PET Replacing Quartz Sand 06-01-2026
PET Replacing Quartz Sand
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In a recent study published in the journal Materials, researchers from Brazil analyzed polyethylene terephthalate (PET) sand as a replacement of quartz sand at different compositions and measured their compressive strength, flexural strength, density, capillarity, and water absorption.
Researchers found that PET sand is viable up to a content of 10%, which improves the mechanical properties of the mortar and without compromising its workability and incorporated air properties. However, above that the loss of properties is very excessive, especially at 24% it affects its hardenability.
Substitute Sands for Mortars and Portland Cement
Currently, quartz sand from rivers or dunes is used as fine aggregate in concrete and mortar, which is highly harmful to the environment owing to the lack of natural recovery of mineral resources, which are extracted at a much faster rate than they are formed. Also, the calcination of clinks at high-temperature releases harmful gases. PET Replacing Quartz Sand
Many studies have tried to replace natural sand with reinforced concrete demolition (RCD) wastes, vermiculite in geo-polymeric mortars, rock residue in gypsum mortars for the restoration of historic structures, rock residue in cement mortars for block laying and wall cladding, and spherical glass waste particles.
All previous researches indicate that the replacement sand should have adequate granulometry, packing, porosity, and inertness. Adequate particle size reduces porosity, contributing to the packing and mechanical strength, whereas inertness means, it must not interfere with the hydration of the cement and the reaction of other binders.
These factors contribute to mechanical strength, thermal conductivity, hardenability, workability of cementitious materials. PET has shown favorable packing order, ductility, and inertness when used in soil-cement blocks and reinforced polymer composites. PET Replacing Quartz Sand
Pioneered process successfully upcycles Endumax composite material, particularly fishing nets, ropes and air cargo containers, into carbon-neutral feedstock for application reuse. PET Replacing Quartz Sand
For more than twenty years, Teijin Aramid (Arnhem, Netherlands), a subsidiary of the Teijin Group, has been recycling Twaron fibers in its own recycling facilities (“Teijin Aramid program produces bio-based, high-performance aramid fibers” details one such initiative). In the quest to zero emissions, Teijin Aramid has joined forces with recycler Clariter (Siyakha, South Africa) and pioneered a sustainable solution in chemical advanced recycling for Endumax, an ultra-high molecular weight polyethylene (UHMW-PE) material. Together, the companies are said to be developing a sustainable, disposal method for high-value, post-production and end-of-life (EOL) material that is difficult to recycle mechanically.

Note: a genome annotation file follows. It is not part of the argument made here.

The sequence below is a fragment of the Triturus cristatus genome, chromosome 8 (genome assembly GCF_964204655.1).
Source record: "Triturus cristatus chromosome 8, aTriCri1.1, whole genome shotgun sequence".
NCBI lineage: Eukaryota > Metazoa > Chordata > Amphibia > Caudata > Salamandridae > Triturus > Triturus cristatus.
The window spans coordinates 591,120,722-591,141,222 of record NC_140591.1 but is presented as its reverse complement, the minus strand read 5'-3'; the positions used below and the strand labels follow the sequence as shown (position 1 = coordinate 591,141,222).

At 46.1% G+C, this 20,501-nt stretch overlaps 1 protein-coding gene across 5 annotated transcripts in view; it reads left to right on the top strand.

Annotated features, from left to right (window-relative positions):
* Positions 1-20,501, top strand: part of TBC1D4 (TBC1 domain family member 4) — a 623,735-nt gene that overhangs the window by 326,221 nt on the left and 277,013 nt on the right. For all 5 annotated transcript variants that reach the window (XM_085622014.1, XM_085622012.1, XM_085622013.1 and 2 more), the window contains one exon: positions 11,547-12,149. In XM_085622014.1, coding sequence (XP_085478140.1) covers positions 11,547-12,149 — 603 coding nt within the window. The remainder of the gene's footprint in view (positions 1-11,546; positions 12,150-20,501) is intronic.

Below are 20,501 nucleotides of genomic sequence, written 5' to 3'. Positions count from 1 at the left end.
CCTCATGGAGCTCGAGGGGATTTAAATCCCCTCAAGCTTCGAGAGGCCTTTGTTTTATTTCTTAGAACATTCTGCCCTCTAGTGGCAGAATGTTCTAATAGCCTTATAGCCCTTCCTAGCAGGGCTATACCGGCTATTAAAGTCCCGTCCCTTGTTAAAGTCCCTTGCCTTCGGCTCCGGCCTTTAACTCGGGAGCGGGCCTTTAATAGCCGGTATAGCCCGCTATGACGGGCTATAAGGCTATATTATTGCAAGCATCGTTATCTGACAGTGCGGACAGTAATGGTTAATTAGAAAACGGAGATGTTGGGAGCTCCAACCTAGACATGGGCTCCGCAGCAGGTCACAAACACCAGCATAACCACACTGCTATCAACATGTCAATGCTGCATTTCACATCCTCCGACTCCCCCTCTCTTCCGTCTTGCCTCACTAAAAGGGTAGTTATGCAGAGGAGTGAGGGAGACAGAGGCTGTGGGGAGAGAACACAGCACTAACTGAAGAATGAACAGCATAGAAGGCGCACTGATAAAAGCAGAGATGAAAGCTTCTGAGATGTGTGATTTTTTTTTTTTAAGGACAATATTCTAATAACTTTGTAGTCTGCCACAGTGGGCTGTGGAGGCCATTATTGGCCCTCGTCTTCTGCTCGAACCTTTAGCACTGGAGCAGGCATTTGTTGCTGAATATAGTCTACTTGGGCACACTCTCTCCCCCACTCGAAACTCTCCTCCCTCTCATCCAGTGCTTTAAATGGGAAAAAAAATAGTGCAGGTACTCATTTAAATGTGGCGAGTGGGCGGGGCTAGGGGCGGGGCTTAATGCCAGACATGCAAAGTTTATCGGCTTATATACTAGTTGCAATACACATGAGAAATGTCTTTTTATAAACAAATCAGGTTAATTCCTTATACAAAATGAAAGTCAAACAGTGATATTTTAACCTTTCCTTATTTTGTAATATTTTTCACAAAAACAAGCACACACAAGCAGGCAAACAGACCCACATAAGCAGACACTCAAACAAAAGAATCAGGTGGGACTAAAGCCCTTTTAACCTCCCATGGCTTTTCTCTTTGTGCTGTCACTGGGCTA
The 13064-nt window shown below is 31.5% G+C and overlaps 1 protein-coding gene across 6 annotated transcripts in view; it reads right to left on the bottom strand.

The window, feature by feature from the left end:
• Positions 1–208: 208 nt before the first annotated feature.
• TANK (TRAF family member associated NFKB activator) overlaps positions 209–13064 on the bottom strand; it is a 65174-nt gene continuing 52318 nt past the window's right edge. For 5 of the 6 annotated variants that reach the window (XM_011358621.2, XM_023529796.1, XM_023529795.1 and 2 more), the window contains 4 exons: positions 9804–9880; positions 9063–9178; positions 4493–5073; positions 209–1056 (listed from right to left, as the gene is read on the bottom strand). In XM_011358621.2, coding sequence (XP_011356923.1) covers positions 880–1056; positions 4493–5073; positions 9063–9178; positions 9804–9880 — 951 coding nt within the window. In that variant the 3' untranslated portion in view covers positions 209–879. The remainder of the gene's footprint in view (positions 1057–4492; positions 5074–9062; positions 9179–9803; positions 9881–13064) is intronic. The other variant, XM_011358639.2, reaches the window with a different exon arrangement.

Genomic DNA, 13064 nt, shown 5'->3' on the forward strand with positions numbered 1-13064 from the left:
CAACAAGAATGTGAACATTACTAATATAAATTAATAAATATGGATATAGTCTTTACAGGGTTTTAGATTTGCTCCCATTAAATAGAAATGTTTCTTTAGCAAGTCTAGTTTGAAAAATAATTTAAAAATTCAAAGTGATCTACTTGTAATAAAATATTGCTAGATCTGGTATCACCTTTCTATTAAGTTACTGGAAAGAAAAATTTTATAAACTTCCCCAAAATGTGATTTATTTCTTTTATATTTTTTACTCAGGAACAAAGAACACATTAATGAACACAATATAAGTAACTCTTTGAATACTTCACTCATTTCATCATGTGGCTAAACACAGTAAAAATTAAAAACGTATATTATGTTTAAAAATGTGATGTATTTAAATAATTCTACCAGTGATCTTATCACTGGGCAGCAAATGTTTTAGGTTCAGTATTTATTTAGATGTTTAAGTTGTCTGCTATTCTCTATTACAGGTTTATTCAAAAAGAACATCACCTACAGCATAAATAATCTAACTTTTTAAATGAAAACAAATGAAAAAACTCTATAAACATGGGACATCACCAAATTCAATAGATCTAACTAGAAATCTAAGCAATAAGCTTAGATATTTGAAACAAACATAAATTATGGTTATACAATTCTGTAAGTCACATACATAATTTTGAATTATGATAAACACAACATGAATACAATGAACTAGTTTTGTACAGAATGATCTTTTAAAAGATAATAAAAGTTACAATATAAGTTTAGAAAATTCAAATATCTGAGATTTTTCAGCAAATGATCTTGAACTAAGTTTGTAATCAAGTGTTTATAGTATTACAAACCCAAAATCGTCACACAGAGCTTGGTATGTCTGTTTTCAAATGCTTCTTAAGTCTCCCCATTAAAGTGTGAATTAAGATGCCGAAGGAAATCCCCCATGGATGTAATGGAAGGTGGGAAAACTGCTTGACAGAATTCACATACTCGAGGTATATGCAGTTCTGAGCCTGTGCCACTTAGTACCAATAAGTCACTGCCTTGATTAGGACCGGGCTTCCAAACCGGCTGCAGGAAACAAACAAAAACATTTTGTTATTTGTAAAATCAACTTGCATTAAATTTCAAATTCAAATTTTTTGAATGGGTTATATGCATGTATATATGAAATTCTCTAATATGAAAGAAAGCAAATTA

Initial tests performed on Teijin Aramid’s Endumax feedstock were carried out at Clariter’s operational pilot plant in Gliwice, Poland. The results determined that samples of fishing nets, ropes and air cargo containers are suitable materials for chemical recycling. High-resistance UHMW-PE, which Teijin Aramid says was once problematic to recycle, has been now successfully upcycled into feedstock using this recycling process into pure, crude-free industrial products with thousands of applications such as cleaning agents, degreasers, paints and specialty wax.
“Working with a partner like Teijin Aramid and proving that chemical recycling is the solution for the plastic waste epidemic, brought us again a bit closer to the cleaner and more sustainable future,” says Jasper Munier, Clariter business development manager for northwest Europe. PET Replacing Quartz Sand
“As a next step, we want to process samples of much larger quantities and types at our 15,000-square-meter industrial-scale plant in East London, South Africa. We look forward to working with Teijin Aramid’s team of experts and positioning chemical recycling as an irreplaceable recycling solution.”
PET Replacing Quartz Sand